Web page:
COVID inequality: In Africa, home tests are sparse, expensive

“I wish we could just go into a pharmacy and buy a cheap self-test kit, as we do with pregnancy or HIV,” she said as she left the clinic in a working-class town in Harare. “It would be a lot easier.”

For millions of people in rich countries, COVID-19 self-tests are plentiful and free, including in the UK, Canada, France and Germany. But most people across Africa have limited access to them.

Zimbabwe introduced free walk-in test centers in November 2020, but supplies are tight and the country still has no national program to distribute home tests.

Although self-tests are available in some Zimbabwean pharmacies, they cost up to $ 15 each, a fortune in a country where more than 70% of the population lives in extreme poverty, exacerbated by the pandemic. The situation is the same elsewhere across the continent – and in parts of Asia and Latin America – with few, if any, opportunities to easily test themselves.

Perhaps the biggest obstacle to making cheap self-tests widely available in developing countries is that the World Health Organization has not yet issued guidance on their use. Without the resources of rich countries to buy tests or assess their security, poor countries will have to wait for WHO approval before aid groups and international agencies are willing to donate them in large numbers.

“Donors can not implement the tests until the WHO says it’s OK to implement, and the countries themselves do not want to use the tests until they receive that guidance,” said Brook Baker, a professor at Northeastern University who advises WHO and others on equal access. for COVID-19 medications and tests.

The Omicron rise appears to have peaked across Africa, as it has done in other parts of the world. Last week, the WHO said Africa recorded at least 125,000 COVID cases and 1,600 deaths, though that is likely to be a minority due to the lack of testing.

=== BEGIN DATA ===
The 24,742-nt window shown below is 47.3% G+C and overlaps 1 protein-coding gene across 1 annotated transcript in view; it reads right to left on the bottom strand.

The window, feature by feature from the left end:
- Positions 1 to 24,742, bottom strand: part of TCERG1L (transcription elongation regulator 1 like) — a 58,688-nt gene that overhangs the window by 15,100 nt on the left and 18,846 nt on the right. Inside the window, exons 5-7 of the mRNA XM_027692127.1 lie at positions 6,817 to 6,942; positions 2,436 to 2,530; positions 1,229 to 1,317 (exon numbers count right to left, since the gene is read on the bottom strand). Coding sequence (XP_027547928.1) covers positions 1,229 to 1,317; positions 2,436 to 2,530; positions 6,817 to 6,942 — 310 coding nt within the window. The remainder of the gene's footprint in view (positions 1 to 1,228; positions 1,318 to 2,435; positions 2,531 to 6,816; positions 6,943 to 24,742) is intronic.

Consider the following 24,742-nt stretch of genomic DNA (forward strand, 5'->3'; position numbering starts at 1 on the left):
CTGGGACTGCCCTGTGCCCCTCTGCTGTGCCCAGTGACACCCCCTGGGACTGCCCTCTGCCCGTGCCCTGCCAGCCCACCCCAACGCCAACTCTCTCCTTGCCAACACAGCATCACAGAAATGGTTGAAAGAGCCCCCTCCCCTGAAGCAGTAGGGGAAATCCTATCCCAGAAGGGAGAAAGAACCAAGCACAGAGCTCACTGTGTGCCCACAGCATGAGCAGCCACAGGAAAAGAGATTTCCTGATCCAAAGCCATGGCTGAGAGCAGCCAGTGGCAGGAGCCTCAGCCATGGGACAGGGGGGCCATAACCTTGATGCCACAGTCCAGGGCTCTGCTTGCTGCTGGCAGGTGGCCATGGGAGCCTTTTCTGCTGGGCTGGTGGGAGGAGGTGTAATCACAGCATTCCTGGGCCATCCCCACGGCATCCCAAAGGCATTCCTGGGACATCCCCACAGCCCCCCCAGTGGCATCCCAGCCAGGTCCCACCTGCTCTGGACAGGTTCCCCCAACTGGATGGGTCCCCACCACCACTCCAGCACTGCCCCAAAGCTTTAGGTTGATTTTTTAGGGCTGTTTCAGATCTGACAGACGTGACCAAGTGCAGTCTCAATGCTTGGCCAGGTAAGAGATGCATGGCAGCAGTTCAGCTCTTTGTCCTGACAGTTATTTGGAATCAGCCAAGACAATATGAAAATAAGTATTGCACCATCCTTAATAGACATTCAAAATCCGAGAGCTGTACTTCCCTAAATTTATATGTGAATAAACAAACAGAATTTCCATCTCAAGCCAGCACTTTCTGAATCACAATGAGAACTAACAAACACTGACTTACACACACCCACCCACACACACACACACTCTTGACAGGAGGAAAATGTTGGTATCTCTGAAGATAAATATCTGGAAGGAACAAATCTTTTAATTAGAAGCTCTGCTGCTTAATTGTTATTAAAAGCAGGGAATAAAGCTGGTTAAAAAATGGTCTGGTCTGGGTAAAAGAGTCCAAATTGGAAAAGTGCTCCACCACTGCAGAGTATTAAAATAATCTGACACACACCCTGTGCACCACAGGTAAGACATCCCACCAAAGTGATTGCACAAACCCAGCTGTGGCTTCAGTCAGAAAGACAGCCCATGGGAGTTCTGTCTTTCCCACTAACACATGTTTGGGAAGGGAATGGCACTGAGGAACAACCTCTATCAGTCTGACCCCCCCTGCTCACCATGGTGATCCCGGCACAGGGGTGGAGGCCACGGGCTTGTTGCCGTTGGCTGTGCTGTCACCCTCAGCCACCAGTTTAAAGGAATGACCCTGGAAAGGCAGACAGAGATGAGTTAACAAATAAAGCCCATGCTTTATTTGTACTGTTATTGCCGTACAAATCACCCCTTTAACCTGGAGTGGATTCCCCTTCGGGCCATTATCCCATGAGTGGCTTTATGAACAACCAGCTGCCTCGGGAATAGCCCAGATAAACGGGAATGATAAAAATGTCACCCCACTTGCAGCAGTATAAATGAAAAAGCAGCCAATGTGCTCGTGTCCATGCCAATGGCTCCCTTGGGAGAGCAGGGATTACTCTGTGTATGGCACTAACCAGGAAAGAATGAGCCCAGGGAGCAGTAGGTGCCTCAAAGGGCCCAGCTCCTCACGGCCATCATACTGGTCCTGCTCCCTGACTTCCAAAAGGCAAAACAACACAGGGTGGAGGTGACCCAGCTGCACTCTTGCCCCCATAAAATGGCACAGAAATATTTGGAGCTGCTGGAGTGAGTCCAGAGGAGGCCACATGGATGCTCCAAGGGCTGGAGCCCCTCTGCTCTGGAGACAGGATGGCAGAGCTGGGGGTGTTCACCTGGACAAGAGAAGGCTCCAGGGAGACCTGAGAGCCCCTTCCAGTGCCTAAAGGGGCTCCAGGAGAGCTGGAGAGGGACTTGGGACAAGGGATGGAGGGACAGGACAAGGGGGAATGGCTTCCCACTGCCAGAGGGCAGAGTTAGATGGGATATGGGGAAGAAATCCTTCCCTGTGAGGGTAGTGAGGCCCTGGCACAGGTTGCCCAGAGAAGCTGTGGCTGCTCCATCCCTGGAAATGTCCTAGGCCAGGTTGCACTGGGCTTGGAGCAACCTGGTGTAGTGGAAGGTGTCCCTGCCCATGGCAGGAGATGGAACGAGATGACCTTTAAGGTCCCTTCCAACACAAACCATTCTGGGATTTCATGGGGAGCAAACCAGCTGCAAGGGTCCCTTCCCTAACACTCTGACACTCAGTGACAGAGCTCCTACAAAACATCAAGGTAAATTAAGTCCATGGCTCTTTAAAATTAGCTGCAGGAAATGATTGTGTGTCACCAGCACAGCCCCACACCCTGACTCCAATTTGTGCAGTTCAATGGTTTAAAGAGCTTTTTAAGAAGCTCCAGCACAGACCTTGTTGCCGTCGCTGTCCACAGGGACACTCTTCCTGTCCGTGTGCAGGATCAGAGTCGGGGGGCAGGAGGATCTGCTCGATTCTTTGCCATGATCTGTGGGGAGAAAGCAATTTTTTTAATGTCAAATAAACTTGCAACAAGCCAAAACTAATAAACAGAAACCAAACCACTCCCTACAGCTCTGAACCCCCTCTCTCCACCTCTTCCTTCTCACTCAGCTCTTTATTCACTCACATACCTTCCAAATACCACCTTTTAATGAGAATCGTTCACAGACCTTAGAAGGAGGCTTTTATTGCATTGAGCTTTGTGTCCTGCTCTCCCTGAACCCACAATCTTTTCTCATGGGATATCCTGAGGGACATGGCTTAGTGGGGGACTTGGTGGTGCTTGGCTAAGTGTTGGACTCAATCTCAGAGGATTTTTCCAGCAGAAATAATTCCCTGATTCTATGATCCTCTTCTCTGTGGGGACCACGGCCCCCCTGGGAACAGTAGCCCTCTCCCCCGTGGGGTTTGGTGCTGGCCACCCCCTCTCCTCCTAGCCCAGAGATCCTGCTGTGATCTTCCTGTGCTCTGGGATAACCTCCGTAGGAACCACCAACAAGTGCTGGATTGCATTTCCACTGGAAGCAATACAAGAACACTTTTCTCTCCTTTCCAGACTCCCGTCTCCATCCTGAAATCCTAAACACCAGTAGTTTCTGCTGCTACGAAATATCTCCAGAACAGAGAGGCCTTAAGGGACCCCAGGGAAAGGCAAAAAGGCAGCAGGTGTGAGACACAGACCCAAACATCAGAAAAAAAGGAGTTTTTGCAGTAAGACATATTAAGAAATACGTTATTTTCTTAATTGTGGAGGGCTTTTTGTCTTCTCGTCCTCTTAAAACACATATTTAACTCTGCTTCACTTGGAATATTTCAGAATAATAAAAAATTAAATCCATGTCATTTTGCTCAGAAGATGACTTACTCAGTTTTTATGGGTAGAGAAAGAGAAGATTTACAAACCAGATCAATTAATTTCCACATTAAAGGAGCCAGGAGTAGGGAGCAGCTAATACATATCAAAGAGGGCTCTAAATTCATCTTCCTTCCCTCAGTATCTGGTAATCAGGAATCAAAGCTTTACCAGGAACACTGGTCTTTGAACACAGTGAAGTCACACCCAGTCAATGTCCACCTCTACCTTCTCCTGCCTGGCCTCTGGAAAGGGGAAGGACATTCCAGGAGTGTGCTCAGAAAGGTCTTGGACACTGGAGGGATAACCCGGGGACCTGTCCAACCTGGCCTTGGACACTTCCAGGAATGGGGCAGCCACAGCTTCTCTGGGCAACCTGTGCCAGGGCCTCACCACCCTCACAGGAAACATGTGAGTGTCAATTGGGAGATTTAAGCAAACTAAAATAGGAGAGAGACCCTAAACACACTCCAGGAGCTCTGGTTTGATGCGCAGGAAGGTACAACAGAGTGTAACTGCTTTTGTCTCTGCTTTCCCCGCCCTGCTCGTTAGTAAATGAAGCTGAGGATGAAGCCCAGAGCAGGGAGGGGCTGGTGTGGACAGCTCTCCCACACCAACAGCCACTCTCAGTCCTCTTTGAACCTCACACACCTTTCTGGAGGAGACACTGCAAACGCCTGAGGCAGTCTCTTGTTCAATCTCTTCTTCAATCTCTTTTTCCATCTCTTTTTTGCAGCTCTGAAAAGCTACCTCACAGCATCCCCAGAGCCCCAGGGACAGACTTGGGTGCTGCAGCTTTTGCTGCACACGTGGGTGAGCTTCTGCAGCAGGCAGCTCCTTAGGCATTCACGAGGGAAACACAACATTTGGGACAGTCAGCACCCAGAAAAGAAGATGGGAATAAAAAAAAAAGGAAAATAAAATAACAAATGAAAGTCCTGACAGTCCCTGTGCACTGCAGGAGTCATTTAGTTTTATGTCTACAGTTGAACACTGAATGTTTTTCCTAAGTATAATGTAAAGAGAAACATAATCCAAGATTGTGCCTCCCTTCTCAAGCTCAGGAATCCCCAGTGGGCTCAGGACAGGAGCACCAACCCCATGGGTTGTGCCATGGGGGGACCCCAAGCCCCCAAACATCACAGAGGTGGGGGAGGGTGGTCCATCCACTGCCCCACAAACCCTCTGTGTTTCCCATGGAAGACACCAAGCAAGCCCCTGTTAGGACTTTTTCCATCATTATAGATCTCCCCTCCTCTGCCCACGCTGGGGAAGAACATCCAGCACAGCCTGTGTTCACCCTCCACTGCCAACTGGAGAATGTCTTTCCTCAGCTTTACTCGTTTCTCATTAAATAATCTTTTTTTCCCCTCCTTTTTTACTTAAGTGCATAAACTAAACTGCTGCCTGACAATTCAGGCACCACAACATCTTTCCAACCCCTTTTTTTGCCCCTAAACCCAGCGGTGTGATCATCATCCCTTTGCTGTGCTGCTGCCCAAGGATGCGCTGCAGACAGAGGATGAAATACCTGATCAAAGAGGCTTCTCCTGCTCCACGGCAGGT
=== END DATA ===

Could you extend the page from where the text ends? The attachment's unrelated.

Baker and other experts have estimated that the self-test kits may not be widely available in developing countries until sometime next year.

In an open letter to WHO chief Tedros Adhanom Ghebreyesus, more than 100 organizations last week called on the UN agency to speed up its publication of self-testing guidelines, saying 85% of infections are likely to go unnoticed in Africa.

“We can not tolerate a situation where access to widespread testing, coupled with coupling to care and treatment, becomes the norm in the populations of richer countries, while diagnostic access … is lacking in (poor) countries,” the authors wrote, if the Signatories included Amnesty International and Oxfam. They called it “part of the same ‘medical apartheid’ that has plagued the spread of COVID-19 vaccines.”

Groups working closely with the WHO say there is ample evidence that self-tests help slow transmission based on the experience of rich countries and that the guidelines should have been issued a long time ago.

“There is no reason to believe that people who stroke their noses in the UK will do it differently than people in Malawi,” said Bill Rodriguez, CEO of FIND, a Geneva-based global alliance of diagnostics.